On this day in the year 257 AD, Pope St. Sixtus II was elected to lead the still-illegal Christian Church, but his timing was anything but impeccable.
While the Church had indeed grown in its two centuries of existence, it was still time and again the target of persecution by Roman emperors for a wide variety of reasons, and our dear pontiff’s elevation to the Bishopric of Rome coincided with one of the most notorious ones.
Valerian had been the emperor in Rome already for four years, but despite never setting foot again in the Eternal City, he sent a letter to the Senate that year instructing Christian clergy to sacrifice to Roman gods, and the following year ordered their execution.
At any rate, St. Sixtus II wouldn’t even last a year in office before receiving the crown of martyrdom.
Valerian’s cruel edict came down at the beginning of August 258, and Sixtus was one of its first victims, being apprehended in the Catacomb of Praetextatus by Roman soldiers and beheaded.
On his tomb, Pope St. Damasus I (366-384 AD) later commissioned the following inscription:
At the time when the sword pierced the bowels of the Mother, I, buried here, taught as Pastor the Word of God; when suddenly the soldiers rushed in and dragged me from the chair. The faithful offered their necks to the sword, but as soon as the Pastor saw the ones who wished to rob him of the palm (of martyrdom) he was the first to offer himself and his own head, not tolerating that the (pagan) frenzy should harm the others. Christ, who gives recompense, made manifest the Pastor’s merit, preserving unharmed the flock.
Also, one last fun fact about Sixtus II. In the Roman Canon during Catholic Mass, it’s this Sixtus it refers to when the priest reads out “Linus, Cletus, Clement, Sixtus…”
Fast forward nearly 13 centuries and we come to today’s second notable papal occurrence. Today also marks the day on which Pope Paul III famously excommunicated King Henry VIII and put all of England under interdict – aka “you’re not allowed to have church services again until I say so”.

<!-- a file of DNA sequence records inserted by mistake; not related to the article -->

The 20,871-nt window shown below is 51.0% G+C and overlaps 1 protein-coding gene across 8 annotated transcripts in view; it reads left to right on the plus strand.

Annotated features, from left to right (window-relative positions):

The story is a familiar one – King Henry VIII wished to have a male heir, but grew impatient with his first wife, Catherine of Aragon, not bearing a male child that lived past infancy (the nerve…). He sought a divorce and declaration of nullity from Rome, as a result.
Paul III, for his part, was new to the conflict as Bishop of Rome – he was elected just the year prior, in 1534 – but as Dean of the College of Cardinals under his predecessor, Pope Clement VII, Paul likely was all too familiar with the conflict brewing in England.
At any rate, to keep a (very) long story (very) short, a rejection from Clement VII eight years earlier and Henry VIII’s growing arrogance and desperation set in motion a chain of events that culminated the execution of two notable English Catholics – John Fisher, the Bishop of Rochester, and Sir Thomas More, the Lord Chancellor of England – in June and July of 1535, respectively.
One can only imagine the outrage and deep grief felt by Pope Paul III upon hearing the news. After all, Paul had actually designated Fisher a cardinal while he awaited execution, hoping that the king wouldn’t dare execute such a high-ranking prelate.
And so, Paul III – who’s described by the Encyclopedia Brittanica as having been “able to act with swift, uncompromising dispatch” – noting that Henry VIII had already arranged himself to be declared as head of the English Church, gave him the pontifical boot without thinking twice, all but setting the stage for an official English separation from Rome.
Now, we aren’t one to end on a sour note, so here’s one last thing that happened Today in Papal History…
11 years ago today, Pope Benedict XVI spoke about “the way of beauty” to the people gathered outside of Castel Gandolfo, the papal summer residence:
Today I would like to reflect briefly on one of these channels that can lead to God and can also be of help in the encounter with him. It is the way of artistic expression, part of that “via pulchritudinis” — the “way of beauty”, of which I have spoken several times and whose deepest meaning must be recovered by men and women today.
It may have happened on some occasion that you paused before a sculpture, a picture, a few verses of a poem or a piece of music that you found deeply moving, that gave you a sense of joy, a clear perception, that is, that what you beheld was not only matter, a piece of marble or bronze, a painted canvas, a collection of letters or an accumulation of sounds, but something greater, something that “speaks”, that can touch the heart, communicate a message, uplift the mind.
A work of art is a product of the creative capacity of the human being who in questioning visible reality, seeks to discover its deep meaning and to communicate it through the language of forms, colour and sound. Art is able to manifest and make visible the human need to surpass the visible, it expresses the thirst and the quest for the infinite.
Indeed it resembles a door open on to the infinite, on to a beauty and a truth that go beyond the daily routine. And a work of art can open the eyes of the mind and of the heart, impelling us upward.
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